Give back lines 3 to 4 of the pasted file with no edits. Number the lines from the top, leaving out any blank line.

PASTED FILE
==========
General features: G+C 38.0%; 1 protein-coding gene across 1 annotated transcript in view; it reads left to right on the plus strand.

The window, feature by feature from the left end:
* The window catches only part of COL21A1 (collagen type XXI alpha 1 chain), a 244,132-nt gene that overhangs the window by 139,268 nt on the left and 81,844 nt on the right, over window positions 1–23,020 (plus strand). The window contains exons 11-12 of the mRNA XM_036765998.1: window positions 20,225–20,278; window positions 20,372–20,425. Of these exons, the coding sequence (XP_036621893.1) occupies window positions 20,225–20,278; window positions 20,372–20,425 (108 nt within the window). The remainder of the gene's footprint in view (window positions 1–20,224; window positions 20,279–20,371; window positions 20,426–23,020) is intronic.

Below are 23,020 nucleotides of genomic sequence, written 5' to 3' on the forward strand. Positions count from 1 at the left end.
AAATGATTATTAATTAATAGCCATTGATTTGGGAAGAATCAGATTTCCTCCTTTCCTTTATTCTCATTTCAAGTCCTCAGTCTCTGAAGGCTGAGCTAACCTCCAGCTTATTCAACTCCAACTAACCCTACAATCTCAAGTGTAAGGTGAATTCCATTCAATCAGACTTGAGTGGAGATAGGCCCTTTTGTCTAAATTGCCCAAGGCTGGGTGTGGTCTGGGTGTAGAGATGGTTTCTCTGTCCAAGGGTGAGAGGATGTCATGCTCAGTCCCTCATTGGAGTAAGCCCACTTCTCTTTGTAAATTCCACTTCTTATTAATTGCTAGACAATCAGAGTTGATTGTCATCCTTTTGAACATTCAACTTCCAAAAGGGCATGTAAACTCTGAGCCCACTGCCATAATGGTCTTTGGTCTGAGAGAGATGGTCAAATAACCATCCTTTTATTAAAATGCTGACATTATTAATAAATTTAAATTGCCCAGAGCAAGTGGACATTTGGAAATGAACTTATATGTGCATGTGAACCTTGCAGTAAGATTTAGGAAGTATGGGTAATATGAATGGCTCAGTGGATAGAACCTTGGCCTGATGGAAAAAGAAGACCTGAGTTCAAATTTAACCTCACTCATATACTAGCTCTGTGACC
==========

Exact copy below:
* The window catches only part of COL21A1 (collagen type XXI alpha 1 chain), a 244,132-nt gene that overhangs the window by 139,268 nt on the left and 81,844 nt on the right, over window positions 1–23,020 (plus strand). The window contains exons 11-12 of the mRNA XM_036765998.1: window positions 20,225–20,278; window positions 20,372–20,425. Of these exons, the coding sequence (XP_036621893.1) occupies window positions 20,225–20,278; window positions 20,372–20,425 (108 nt within the window). The remainder of the gene's footprint in view (window positions 1–20,224; window positions 20,279–20,371; window positions 20,426–23,020) is intronic.

Below are 23,020 nucleotides of genomic sequence, written 5' to 3' on the forward strand. Positions count from 1 at the left end.